The Light Triad of Personality Traits

a basic white triangle
Image by rpablosxtec / CC BY

As I mentioned in an earlier installment of this series, researchers previously went to work to determine personality traits that could predispose individuals to difficult antisocial behavior. And in the process of this, they identified three culprits — Machiavellianism, narcissism, and psychopathy — a combination that they named “the dark triad.”

This research took place in the early 2000s,  » Read more

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The Dark Triad of Personality Traits

a black triangle on a gold background
Image by THOR / CC BY

Could certain personality traits be an early warning sign for antisocial behavior? Some researchers certainly thought so and went to work on determining precisely what those are.

After years of study and experimentation (and some rigorous back and forth as experts questioned one another’s findings), patterns began to emerge.

And one of these discoveries was the dark triad of personality traits,  » Read more

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The Way We See Ourselves & How Others See Us Are Often Very Different Things

it is a diagram known as the Johari window. There are four boxes. Along the top are the labels "known to self" and "not known to self". Along the left side are the labels "known to others" and "not known to others." The box that is known to self and known to others is labeled "arena." The box that is known to others but not known to self is labeled "blind spot." The box that is not known to others and known to self is "facade." the box that is not known to self and not known to others is labeled "unknown."
Image by Simon Shek / CC 0

How we see ourselves and how others see us are often very different things.

Joseph Luft and Harrington Ingraham created an exercise called the Johari Window (named by combining part of both of their first names, Jo + Harri/Hari) that can help bridge that gap.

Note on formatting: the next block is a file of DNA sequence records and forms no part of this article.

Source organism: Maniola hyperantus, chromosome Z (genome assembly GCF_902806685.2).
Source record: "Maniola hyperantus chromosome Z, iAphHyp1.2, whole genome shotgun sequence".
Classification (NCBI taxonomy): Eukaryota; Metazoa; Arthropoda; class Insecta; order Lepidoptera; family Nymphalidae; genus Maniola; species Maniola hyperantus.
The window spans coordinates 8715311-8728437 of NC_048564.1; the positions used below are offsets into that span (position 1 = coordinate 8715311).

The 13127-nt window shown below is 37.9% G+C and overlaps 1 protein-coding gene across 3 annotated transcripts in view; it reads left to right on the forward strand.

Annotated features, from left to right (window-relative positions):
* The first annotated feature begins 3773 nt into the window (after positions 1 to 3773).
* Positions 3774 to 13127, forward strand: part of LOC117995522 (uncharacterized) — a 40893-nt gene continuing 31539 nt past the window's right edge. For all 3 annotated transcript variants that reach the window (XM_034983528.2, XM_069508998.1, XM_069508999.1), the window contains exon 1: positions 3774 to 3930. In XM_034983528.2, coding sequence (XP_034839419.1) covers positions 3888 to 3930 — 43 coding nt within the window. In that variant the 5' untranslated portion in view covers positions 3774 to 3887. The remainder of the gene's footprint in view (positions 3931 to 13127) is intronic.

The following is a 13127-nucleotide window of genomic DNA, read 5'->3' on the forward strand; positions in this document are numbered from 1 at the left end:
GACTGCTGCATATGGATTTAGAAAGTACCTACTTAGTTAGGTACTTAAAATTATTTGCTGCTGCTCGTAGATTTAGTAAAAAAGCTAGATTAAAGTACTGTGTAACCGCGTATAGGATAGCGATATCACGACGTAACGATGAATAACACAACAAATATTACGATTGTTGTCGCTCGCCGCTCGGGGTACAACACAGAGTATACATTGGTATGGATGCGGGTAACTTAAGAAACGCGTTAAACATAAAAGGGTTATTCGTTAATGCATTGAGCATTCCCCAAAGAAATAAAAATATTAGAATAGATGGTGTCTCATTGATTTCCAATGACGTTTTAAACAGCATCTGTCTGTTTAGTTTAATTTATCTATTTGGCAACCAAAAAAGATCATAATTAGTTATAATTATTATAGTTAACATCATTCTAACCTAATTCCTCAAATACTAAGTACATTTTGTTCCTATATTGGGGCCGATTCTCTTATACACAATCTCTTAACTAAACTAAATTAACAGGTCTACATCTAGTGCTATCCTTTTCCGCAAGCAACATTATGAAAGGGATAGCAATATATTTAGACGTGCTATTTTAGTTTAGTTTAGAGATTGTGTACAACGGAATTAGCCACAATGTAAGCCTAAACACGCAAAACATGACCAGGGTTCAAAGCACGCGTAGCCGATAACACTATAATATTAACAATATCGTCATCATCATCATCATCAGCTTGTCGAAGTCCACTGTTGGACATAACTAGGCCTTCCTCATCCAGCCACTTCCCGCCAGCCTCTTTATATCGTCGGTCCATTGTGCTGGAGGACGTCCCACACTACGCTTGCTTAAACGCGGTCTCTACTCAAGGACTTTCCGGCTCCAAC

In the Johari Window exercise, participants pick words from a list of adjectives that they feel describe their personality.  » Read more

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Streisand Effect, or Why Sometimes It’s Best Just to Scroll On To the Next Thing

a 9-coaster set of Streisand's
Image Source by Mary McCoy

Once upon a time, in the magical age of 2003, singer Barbra Streisand was very upset about something. That specific something was the fact that photographs of her Malibu house were on the Internet.

It didn’t matter that the original context of the photograph wasn’t even sensationalistic. Streisand’s home was instead simply one image in a collection of 12,000 photographs of the California coastline as part of the California Coastal Records Project,  » Read more

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They Like You. They Really, Really Like You.

a photograph of actress Sally Field standing between two unknown gentlemen
Image Source by Alan Light

While I’m a generally sunny person with a positive temperament, I’m not immune to sadness. Self-doubt.

The timing of these slumps can be rather unpredictable. But the negative thoughts I experience? Well, those tend to fall into a few very predictable categories.

And when I’m down on myself, there’s one line of negative thinking that I tend to encounter over and over again: I start to think that no one likes me.  » Read more

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When Dealing With a Manipulative Person, Never JADE

a piece of jadeite jade
Image by James St. John / CC BY

It’s one of the unfortunate realities of interpersonal communication: The way that you talk to people in healthy situations will cause major problems when you’re trying to talk to someone stuck in unhealthy dynamics. That’s because manipulative people with toxic personalities will hijack normal conversational maxims and norms and exploit them to their own ends.  » Read more

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Ben Franklin Effect, Cognitive Dissonance, and the Subtle Art of Asking for a Favor

It's a surreal graphic of Benjamin Franklin's US currency portrait stretched over a balloon. Behind it is an electric blue landscape
Image by Pixabay / CC 0

If someone does a favor for you, you like them more, right?

But what about the person doing the favor for you? One would expect that you risk making that person feel put out, surely. Inconvenienced. And they might hold having done that favor against you.

But curiously, researchers have found that they don’t.  » Read more

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Can Where You Live Affect How You Love? U.S. Regions & Attachment Style

a map of the united states of america
by Pixabay / CC 0

As I wrote in a previous post, perhaps the biggest lesson of all in child development is that the first year of so of our life is a radically important time for us emotionally. While we continue to learn about trust and social relationships over the course of our life (and experience another notable period of turbulence at puberty),  » Read more

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